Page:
Binance, the world’s largest crypto exchange by trading volume, has rounded up prominent former government officials to act as a global board of advisers as the company negotiates the regulatory and political minefield the crypto industry finds itself in.
The board – led by Max Baucus, a former U.S. Senate Finance Committee chairman and ambassador to China – also includes David Wright, a former secretary general of the International Organization of Securities Commissions; Bruno Bézard, a former head of the French Treasury and economic adviser to the prime minister; Henrique de Campos Meirelles, Brazil’s former minister of the economy and one-time president of its central bank; and seven others.
“We're supercharging our ability to manage regulatory complexity by tapping into the highest level of expertise available anywhere in the world,” Binance founder and CEO Changpeng Zhao said in a statement about the group’s members, some of whom have been previously announced. They’ll advise the company on regulatory, political and social matters, the company said, without offering any specific issues they’ll tackle.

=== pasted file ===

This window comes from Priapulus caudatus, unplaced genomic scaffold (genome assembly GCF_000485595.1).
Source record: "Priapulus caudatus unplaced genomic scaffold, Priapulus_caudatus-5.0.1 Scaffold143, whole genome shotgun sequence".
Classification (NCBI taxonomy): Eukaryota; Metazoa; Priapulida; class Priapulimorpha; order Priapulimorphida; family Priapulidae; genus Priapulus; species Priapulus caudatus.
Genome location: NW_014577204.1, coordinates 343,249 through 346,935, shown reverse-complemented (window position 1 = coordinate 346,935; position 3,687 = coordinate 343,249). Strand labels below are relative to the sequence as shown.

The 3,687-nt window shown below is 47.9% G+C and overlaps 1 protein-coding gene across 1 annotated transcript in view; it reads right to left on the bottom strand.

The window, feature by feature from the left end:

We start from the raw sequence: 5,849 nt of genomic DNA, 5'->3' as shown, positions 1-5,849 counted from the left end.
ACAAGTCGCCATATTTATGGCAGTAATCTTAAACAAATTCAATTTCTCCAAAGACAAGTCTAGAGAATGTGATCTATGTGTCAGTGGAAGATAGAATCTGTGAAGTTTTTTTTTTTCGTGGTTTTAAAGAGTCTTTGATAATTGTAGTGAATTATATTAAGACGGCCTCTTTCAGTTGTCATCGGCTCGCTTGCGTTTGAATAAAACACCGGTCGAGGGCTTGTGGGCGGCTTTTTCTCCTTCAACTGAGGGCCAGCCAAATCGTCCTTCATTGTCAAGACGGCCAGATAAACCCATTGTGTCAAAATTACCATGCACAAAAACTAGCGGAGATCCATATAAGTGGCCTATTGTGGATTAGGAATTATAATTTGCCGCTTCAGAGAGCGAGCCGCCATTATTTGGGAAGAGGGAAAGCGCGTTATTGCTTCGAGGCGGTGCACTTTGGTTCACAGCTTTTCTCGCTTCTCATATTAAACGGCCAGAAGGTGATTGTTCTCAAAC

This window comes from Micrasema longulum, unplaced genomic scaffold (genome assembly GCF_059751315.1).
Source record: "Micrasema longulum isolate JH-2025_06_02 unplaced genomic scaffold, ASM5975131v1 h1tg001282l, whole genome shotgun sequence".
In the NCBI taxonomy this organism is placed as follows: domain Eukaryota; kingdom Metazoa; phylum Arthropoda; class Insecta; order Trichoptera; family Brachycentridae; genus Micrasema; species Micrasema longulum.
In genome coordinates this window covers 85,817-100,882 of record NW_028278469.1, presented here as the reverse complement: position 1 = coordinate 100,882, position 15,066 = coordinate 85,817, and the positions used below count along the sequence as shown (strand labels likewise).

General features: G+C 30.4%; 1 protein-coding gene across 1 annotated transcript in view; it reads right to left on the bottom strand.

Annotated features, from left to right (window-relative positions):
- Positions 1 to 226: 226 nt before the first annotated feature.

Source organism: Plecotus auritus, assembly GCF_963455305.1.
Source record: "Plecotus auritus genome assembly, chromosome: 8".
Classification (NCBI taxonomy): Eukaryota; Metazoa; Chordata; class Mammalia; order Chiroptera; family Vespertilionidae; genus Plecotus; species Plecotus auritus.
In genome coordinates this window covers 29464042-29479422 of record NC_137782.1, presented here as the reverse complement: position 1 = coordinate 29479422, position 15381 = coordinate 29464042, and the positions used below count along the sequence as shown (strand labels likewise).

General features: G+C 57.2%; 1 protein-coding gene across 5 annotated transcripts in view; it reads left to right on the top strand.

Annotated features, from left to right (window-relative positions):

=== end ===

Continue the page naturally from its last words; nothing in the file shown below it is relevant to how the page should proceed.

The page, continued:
The board, which recently met in Paris for the first time, will include a number of well-connected advisers from many of the jurisdictions Binance operates in. Binance had already hired Baucus, a longtime Montana senator, last year as a government adviser. Additional members include:
David Plouffe, a former senior adviser to President Barack Obama
Edward Vaizey, a member of the U.K.’s House of Lords who was a former minister of state for culture and the digital economy
Christin Schäfer, a former banker in Germany who founded a data consulting firm
Adalberto Palma Gómez, a former Mexican Banking and Securities Commission (CNBV) president, whose arrival had previously been announced
Ibukun Awosika, the first woman to chair the First Bank of Nigeria
HyungRin Bang, a former executive director of Samsung and Hyundai that works as a political adviser in Korea
Leslie Maasdorp, a vice president and CFO of the New Development Bank who previously worked in the government of South Africa and with Bank of America’s Merrill Lynch, Goldman Sachs Group Inc. and Barclays